I woke up to welcoming news this week, that domestic abusers will no longer be able to cross-examine their former partners in the family courts. The news comes under a comprehensive package of reforms to tackle this very important issue.
The landmark draft domestic abuse bill has been awaited for some 18 months. It’s welcoming news for victims, especially since the changes to public funding access from 2013. Many victims of domestic abuse are put through a very harrowing ordeal, not only of suffering domestic abuse at the hands of the perpetrator but then to find out that the perpetrator would be cross examining them in the family courts.
This development has been broadly welcomed by campaigners. Particularly as, according to statistics, domestic abuse is on the rise.
The Government originally intended to prohibit domestic abusers cross-examining their victims in the family court through the Prisons and Court Bill in 2017, but that Bill was held up in the wake of that year’s snap election. This left victims and campaigners frustrated that the practice was able to continue.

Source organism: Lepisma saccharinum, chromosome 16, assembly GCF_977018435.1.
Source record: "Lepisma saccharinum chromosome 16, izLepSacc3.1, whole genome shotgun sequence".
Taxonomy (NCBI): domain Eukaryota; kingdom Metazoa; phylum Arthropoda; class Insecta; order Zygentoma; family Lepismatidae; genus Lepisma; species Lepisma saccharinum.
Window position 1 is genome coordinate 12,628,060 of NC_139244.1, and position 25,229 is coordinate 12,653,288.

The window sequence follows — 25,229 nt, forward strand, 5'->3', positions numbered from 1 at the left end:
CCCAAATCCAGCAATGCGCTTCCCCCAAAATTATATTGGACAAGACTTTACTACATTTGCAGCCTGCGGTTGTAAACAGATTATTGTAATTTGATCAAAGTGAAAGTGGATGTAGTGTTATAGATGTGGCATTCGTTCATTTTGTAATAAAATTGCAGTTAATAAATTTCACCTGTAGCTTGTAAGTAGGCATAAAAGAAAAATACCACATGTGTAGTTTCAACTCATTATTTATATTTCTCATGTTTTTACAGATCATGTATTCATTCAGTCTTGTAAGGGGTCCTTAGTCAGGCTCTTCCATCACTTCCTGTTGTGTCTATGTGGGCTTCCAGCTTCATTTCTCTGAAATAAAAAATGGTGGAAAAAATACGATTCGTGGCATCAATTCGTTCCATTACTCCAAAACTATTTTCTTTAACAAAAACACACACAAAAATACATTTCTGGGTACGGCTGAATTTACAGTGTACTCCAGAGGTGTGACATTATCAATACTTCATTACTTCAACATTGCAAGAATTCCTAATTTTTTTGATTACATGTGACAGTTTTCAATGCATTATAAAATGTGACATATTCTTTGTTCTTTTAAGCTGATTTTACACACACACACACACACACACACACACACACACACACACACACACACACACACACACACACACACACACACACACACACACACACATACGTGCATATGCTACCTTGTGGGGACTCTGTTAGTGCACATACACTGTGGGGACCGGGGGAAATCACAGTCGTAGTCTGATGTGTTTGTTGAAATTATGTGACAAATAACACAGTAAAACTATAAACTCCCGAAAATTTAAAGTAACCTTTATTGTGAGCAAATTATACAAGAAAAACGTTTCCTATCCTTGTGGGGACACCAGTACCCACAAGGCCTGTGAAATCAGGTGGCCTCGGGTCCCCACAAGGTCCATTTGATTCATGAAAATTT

This is not the only change in the draft bill to assist victims of domestic abuse. The draft bill is to include within the measures the first statutory government definition of domestic abuse, the appointment of a commissioner dedicated to tackling the issue and new protection orders to force perpetrators to attend rehabilitation programmes where substance misuse is a factor, or behaviour change programmes.
I am particularly delighted with this welcoming change for victims, who have already been through so much in their relationships. Many of whom having been brave enough to get out of that situation, particularly if there are children involved.
The last thing they need is the added stress and ordeal of having to undergo cross-examination by their ex partner – even if special measures are put in place by the Courts.